For the second time in less than a year, the Illinois Attorney General’s public access counselor has determined the City of Elmhurst failed to comply with state open government laws in relation to the Addison parking deck project.
The first determination, made in February 2013, ruled that the City violated the Open Meetings Act when it held two closed-session discussions on the Addison project. Pursuant to the Attorney General Office’s instruction in that case, the audiotape recordings of both meetings were released to the public.
The second determination letter was issued Dec. 31, the end result of a Freedom of Information Act request for review filed with the public access counselor by Tamara Brenner, a long-time community activist and observer of Elmhurst City Council meetings.
FOIA is a state law mandating public access to government records that is meant to ensure government operates in an open and transparent manner. Under FOIA, all government records are presumed to be open to the public and must be disclosed upon request unless a government body can prove by clear and convincing evidence that a valid exception applies.
On Sept. 16, the City held a Committee of the Whole meeting during which cost estimates for the Addison project were presented and discussed in open session: the baseline 45-ft structure would cost $10.5 million to $11.5 million, and increasing the building height to 65-ft would add $3 million. (Read an article about that meeting here.) On Sept. 18, Brenner filed a FOIA request seeking documentation to support the financial projections that had been presented.
At first, the City provided no responsive documents, causing Brenner to submit a clarification of the request. The City then availed itself of a one-week extension before issuing its response: an outright denial claiming the "pre-decisional records" exemption. This exemption allows public bodies to withhold documents that are drafts, notes and/or recommendations used to help the public body form an opinion about an issue outside of public scrutiny.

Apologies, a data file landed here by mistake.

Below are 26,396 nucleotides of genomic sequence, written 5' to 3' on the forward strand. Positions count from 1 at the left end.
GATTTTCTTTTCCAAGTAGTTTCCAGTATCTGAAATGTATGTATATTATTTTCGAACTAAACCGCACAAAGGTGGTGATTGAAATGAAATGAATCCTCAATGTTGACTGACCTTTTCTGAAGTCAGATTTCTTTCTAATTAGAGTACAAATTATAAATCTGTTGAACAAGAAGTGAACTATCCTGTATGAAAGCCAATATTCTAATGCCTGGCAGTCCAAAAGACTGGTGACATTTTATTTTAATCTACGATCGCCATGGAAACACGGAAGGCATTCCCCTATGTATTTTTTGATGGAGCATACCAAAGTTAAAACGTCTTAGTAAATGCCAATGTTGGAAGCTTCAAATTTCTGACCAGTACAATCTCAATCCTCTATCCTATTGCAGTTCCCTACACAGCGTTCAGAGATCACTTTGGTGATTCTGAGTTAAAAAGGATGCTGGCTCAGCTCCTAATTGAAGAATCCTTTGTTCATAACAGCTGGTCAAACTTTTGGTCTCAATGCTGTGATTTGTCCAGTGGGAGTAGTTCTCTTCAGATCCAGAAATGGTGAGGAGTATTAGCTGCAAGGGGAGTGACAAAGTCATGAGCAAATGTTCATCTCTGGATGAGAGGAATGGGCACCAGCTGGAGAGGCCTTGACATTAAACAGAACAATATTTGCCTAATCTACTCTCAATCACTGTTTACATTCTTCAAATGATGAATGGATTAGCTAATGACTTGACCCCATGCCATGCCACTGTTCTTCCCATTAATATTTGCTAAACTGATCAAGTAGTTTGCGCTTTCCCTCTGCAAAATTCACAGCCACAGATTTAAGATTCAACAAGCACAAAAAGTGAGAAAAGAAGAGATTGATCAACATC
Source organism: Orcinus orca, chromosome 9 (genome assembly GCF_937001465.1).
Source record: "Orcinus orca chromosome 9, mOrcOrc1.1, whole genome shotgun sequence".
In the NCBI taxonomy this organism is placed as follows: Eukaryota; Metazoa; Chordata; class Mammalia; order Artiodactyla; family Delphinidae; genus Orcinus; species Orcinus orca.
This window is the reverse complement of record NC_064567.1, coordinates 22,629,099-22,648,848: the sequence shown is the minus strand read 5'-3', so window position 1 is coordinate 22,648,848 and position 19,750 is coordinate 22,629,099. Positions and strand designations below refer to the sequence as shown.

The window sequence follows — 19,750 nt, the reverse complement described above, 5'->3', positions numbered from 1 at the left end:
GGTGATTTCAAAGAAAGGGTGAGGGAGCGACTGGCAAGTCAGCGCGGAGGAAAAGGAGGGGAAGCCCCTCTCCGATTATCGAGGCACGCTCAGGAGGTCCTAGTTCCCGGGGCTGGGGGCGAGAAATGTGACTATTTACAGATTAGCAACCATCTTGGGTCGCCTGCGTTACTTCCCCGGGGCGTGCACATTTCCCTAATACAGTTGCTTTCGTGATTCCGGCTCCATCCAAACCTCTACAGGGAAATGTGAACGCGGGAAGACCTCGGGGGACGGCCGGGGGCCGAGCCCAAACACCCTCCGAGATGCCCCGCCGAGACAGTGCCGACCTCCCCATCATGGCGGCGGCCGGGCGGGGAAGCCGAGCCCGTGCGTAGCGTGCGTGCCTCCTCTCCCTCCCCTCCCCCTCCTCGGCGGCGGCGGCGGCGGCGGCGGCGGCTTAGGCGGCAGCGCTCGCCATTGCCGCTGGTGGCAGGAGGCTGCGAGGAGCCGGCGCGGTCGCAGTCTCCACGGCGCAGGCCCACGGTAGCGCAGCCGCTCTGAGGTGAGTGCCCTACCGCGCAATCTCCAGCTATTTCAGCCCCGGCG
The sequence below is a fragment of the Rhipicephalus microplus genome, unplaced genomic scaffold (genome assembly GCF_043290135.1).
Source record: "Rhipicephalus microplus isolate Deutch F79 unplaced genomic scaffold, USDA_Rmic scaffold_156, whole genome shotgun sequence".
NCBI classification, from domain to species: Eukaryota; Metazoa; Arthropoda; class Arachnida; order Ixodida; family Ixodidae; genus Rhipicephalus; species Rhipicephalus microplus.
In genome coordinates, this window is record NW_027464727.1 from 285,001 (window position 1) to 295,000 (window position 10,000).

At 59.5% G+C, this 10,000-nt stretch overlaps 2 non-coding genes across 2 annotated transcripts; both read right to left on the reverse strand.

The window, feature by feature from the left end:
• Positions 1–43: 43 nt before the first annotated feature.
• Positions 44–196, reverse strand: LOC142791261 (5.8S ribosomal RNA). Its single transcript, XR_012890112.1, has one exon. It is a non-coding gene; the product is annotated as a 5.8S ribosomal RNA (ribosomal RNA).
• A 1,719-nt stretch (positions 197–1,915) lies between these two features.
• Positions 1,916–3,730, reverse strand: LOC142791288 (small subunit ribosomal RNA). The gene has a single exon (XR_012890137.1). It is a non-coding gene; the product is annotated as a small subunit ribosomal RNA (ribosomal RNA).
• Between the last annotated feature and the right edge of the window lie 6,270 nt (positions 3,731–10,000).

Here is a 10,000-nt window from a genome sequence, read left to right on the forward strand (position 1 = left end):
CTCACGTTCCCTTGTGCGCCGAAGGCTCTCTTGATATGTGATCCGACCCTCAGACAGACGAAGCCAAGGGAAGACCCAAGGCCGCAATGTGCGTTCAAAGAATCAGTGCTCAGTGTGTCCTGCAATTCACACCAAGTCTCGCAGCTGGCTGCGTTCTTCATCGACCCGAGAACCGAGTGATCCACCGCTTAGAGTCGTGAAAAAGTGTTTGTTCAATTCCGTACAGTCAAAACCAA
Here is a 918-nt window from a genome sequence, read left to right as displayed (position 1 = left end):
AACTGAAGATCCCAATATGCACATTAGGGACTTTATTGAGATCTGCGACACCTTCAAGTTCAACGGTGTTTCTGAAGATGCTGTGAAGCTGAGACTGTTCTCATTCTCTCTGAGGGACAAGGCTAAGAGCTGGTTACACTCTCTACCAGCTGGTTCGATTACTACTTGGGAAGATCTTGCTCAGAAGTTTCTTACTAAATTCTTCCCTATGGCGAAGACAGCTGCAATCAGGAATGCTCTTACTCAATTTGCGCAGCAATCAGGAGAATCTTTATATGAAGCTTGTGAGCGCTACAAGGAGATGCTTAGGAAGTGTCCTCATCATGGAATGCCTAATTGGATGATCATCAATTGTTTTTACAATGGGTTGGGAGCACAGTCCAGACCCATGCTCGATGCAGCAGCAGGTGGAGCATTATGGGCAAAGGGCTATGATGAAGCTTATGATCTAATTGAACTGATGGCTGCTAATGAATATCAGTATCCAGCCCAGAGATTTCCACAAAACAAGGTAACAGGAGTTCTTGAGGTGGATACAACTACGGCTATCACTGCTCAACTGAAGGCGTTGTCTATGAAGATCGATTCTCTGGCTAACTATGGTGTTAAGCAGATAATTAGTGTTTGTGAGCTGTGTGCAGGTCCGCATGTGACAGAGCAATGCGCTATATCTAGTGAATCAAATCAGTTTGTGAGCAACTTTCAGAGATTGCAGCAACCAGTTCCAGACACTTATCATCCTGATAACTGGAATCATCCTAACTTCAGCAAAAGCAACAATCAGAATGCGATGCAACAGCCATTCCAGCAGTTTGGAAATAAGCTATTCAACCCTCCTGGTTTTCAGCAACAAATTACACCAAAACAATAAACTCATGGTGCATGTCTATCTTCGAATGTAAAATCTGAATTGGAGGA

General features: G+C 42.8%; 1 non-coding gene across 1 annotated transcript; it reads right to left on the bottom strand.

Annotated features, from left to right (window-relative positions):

When Brenner inquired about the denial, the City stated there were two documents at issue: a draft proposal, which included some handwritten notes, and a memo. The City also stated that some of the financial information had been obtained through phone conversations for which there were no corresponding records on paper. The City declined to reconsider its decision to withhold the written records and Brenner then proceeded to file the request for review with the Attorney General’s public access counselor.
With the assistance of community lawyers from Citizen Advocacy Center in Elmhurst, Brenner maintained that the documents should be disclosed because:
- the City has been contractually obligated to build the project since 2009 and any financial information was factual in nature
- the Council at no time deliberated the accuracy of the financial analysis
- the only policy decision under consideration was building height.
The Attorney General’s public access counselor reviewed the documents, which encompass draft proposals produced by the general contractor and a memo produced by the city manager, and agreed with Brenner’s conclusion. The documents contain factual information rather than opinion and therefore are not pre-decisional.
The City has been instructed to:
- disclose the draft proposal prepared by the general contractor because the general contractor's financial interest in the multi-milliondollar project is not the same as the City’s interest and thus the document is not an intra-agency communication
- disclose handwritten notes which appear on the draft proposal prepared by the general contractor because those notes are factual in nature, except that the City may redact the portion of the handwritten notes which were made by the assistant city manager because these appear to be pre-decisional opinions which were not specifically referenced by the mayor in open session
- disclose the memo from the city manager because the memo was not an expression of opinion
Citizen Advocacy Center Executive Director Maryam Judar added, “It is unacceptable the manner in which the City has moved forward on this project and equally unacceptable that the City continues to rebuff concerns expressed by public officials and the public regarding this project. Why the City feels the need to shroud this project in secrecy is a question that remains unanswered; however, it does provide thoughtful insight into the apparent internal operations within City Hall. We were glad to assist Ms. Brenner in obtaining a favorable determination and will continue to hold City Hall accountable.”